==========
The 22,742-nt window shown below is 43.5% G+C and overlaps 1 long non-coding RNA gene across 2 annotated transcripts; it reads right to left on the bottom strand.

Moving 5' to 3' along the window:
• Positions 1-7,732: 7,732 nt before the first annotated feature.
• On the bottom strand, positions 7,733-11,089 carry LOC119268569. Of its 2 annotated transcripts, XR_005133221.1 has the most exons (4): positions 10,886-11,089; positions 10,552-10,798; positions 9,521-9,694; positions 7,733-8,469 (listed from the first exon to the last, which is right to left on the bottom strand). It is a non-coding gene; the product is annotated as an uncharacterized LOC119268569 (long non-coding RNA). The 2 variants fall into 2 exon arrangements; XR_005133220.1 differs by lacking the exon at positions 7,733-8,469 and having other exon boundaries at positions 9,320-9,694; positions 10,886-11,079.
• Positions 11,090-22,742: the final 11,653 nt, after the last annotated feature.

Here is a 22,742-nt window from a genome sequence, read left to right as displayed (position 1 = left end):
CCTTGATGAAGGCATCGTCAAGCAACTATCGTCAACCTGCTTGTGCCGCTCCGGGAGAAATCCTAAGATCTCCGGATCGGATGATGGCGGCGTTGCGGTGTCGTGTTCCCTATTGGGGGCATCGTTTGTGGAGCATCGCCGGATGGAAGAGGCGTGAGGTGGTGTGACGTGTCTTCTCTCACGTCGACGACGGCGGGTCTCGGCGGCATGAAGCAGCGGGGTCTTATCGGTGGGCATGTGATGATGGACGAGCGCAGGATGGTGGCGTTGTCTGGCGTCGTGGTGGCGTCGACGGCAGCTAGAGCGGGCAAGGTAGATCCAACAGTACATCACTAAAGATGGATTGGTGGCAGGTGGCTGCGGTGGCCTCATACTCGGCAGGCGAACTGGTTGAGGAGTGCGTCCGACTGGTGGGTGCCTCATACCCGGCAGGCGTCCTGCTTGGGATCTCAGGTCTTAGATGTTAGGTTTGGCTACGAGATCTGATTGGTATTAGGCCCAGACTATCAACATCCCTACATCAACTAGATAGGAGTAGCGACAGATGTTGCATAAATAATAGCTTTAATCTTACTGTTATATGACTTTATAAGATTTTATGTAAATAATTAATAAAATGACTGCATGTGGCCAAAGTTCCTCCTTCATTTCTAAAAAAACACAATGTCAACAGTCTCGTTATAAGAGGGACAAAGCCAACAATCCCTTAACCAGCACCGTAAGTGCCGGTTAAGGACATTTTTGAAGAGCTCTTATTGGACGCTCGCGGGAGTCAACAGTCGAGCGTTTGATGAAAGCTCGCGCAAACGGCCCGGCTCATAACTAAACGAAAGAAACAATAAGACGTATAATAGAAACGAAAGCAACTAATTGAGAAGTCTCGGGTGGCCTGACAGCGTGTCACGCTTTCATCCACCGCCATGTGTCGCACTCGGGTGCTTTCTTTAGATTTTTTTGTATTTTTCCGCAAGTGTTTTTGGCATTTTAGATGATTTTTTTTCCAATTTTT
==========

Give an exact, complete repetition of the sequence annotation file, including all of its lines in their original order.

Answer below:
The 22,742-nt window shown below is 43.5% G+C and overlaps 1 long non-coding RNA gene across 2 annotated transcripts; it reads right to left on the bottom strand.

Moving 5' to 3' along the window:
• Positions 1-7,732: 7,732 nt before the first annotated feature.
• On the bottom strand, positions 7,733-11,089 carry LOC119268569. Of its 2 annotated transcripts, XR_005133221.1 has the most exons (4): positions 10,886-11,089; positions 10,552-10,798; positions 9,521-9,694; positions 7,733-8,469 (listed from the first exon to the last, which is right to left on the bottom strand). It is a non-coding gene; the product is annotated as an uncharacterized LOC119268569 (long non-coding RNA). The 2 variants fall into 2 exon arrangements; XR_005133220.1 differs by lacking the exon at positions 7,733-8,469 and having other exon boundaries at positions 9,320-9,694; positions 10,886-11,079.
• Positions 11,090-22,742: the final 11,653 nt, after the last annotated feature.

Here is a 22,742-nt window from a genome sequence, read left to right as displayed (position 1 = left end):
CCTTGATGAAGGCATCGTCAAGCAACTATCGTCAACCTGCTTGTGCCGCTCCGGGAGAAATCCTAAGATCTCCGGATCGGATGATGGCGGCGTTGCGGTGTCGTGTTCCCTATTGGGGGCATCGTTTGTGGAGCATCGCCGGATGGAAGAGGCGTGAGGTGGTGTGACGTGTCTTCTCTCACGTCGACGACGGCGGGTCTCGGCGGCATGAAGCAGCGGGGTCTTATCGGTGGGCATGTGATGATGGACGAGCGCAGGATGGTGGCGTTGTCTGGCGTCGTGGTGGCGTCGACGGCAGCTAGAGCGGGCAAGGTAGATCCAACAGTACATCACTAAAGATGGATTGGTGGCAGGTGGCTGCGGTGGCCTCATACTCGGCAGGCGAACTGGTTGAGGAGTGCGTCCGACTGGTGGGTGCCTCATACCCGGCAGGCGTCCTGCTTGGGATCTCAGGTCTTAGATGTTAGGTTTGGCTACGAGATCTGATTGGTATTAGGCCCAGACTATCAACATCCCTACATCAACTAGATAGGAGTAGCGACAGATGTTGCATAAATAATAGCTTTAATCTTACTGTTATATGACTTTATAAGATTTTATGTAAATAATTAATAAAATGACTGCATGTGGCCAAAGTTCCTCCTTCATTTCTAAAAAAACACAATGTCAACAGTCTCGTTATAAGAGGGACAAAGCCAACAATCCCTTAACCAGCACCGTAAGTGCCGGTTAAGGACATTTTTGAAGAGCTCTTATTGGACGCTCGCGGGAGTCAACAGTCGAGCGTTTGATGAAAGCTCGCGCAAACGGCCCGGCTCATAACTAAACGAAAGAAACAATAAGACGTATAATAGAAACGAAAGCAACTAATTGAGAAGTCTCGGGTGGCCTGACAGCGTGTCACGCTTTCATCCACCGCCATGTGTCGCACTCGGGTGCTTTCTTTAGATTTTTTTGTATTTTTCCGCAAGTGTTTTTGGCATTTTAGATGATTTTTTTTCCAATTTTT